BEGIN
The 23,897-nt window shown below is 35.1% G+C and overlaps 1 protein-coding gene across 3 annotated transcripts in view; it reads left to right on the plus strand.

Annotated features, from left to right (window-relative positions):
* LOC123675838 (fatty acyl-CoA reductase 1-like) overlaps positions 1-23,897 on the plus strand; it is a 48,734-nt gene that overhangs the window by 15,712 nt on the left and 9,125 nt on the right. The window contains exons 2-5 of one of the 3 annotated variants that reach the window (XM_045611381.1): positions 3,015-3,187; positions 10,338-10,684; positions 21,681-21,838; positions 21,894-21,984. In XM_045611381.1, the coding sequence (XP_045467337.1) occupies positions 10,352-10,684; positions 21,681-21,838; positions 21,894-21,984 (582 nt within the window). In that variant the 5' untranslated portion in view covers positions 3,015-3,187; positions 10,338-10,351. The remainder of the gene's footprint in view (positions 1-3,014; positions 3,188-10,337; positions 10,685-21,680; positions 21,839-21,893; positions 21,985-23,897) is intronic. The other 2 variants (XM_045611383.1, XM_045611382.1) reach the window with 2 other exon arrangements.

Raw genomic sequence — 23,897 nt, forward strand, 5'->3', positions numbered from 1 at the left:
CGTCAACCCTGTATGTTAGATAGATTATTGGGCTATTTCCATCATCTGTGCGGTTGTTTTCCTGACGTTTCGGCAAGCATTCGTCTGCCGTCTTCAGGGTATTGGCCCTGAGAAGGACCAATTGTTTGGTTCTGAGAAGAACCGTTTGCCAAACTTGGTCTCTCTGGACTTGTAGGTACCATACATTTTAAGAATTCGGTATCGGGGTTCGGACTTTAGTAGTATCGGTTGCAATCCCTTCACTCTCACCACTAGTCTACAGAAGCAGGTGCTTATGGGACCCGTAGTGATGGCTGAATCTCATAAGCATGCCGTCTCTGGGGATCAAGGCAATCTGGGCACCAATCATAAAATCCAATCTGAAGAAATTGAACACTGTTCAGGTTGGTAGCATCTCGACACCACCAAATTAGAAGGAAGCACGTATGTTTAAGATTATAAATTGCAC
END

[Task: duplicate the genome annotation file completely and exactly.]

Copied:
The 23,897-nt window shown below is 35.1% G+C and overlaps 1 protein-coding gene across 3 annotated transcripts in view; it reads left to right on the plus strand.

Annotated features, from left to right (window-relative positions):
* LOC123675838 (fatty acyl-CoA reductase 1-like) overlaps positions 1-23,897 on the plus strand; it is a 48,734-nt gene that overhangs the window by 15,712 nt on the left and 9,125 nt on the right. The window contains exons 2-5 of one of the 3 annotated variants that reach the window (XM_045611381.1): positions 3,015-3,187; positions 10,338-10,684; positions 21,681-21,838; positions 21,894-21,984. In XM_045611381.1, the coding sequence (XP_045467337.1) occupies positions 10,352-10,684; positions 21,681-21,838; positions 21,894-21,984 (582 nt within the window). In that variant the 5' untranslated portion in view covers positions 3,015-3,187; positions 10,338-10,351. The remainder of the gene's footprint in view (positions 1-3,014; positions 3,188-10,337; positions 10,685-21,680; positions 21,839-21,893; positions 21,985-23,897) is intronic. The other 2 variants (XM_045611383.1, XM_045611382.1) reach the window with 2 other exon arrangements.

Raw genomic sequence — 23,897 nt, forward strand, 5'->3', positions numbered from 1 at the left:
CGTCAACCCTGTATGTTAGATAGATTATTGGGCTATTTCCATCATCTGTGCGGTTGTTTTCCTGACGTTTCGGCAAGCATTCGTCTGCCGTCTTCAGGGTATTGGCCCTGAGAAGGACCAATTGTTTGGTTCTGAGAAGAACCGTTTGCCAAACTTGGTCTCTCTGGACTTGTAGGTACCATACATTTTAAGAATTCGGTATCGGGGTTCGGACTTTAGTAGTATCGGTTGCAATCCCTTCACTCTCACCACTAGTCTACAGAAGCAGGTGCTTATGGGACCCGTAGTGATGGCTGAATCTCATAAGCATGCCGTCTCTGGGGATCAAGGCAATCTGGGCACCAATCATAAAATCCAATCTGAAGAAATTGAACACTGTTCAGGTTGGTAGCATCTCGACACCACCAAATTAGAAGGAAGCACGTATGTTTAAGATTATAAATTGCAC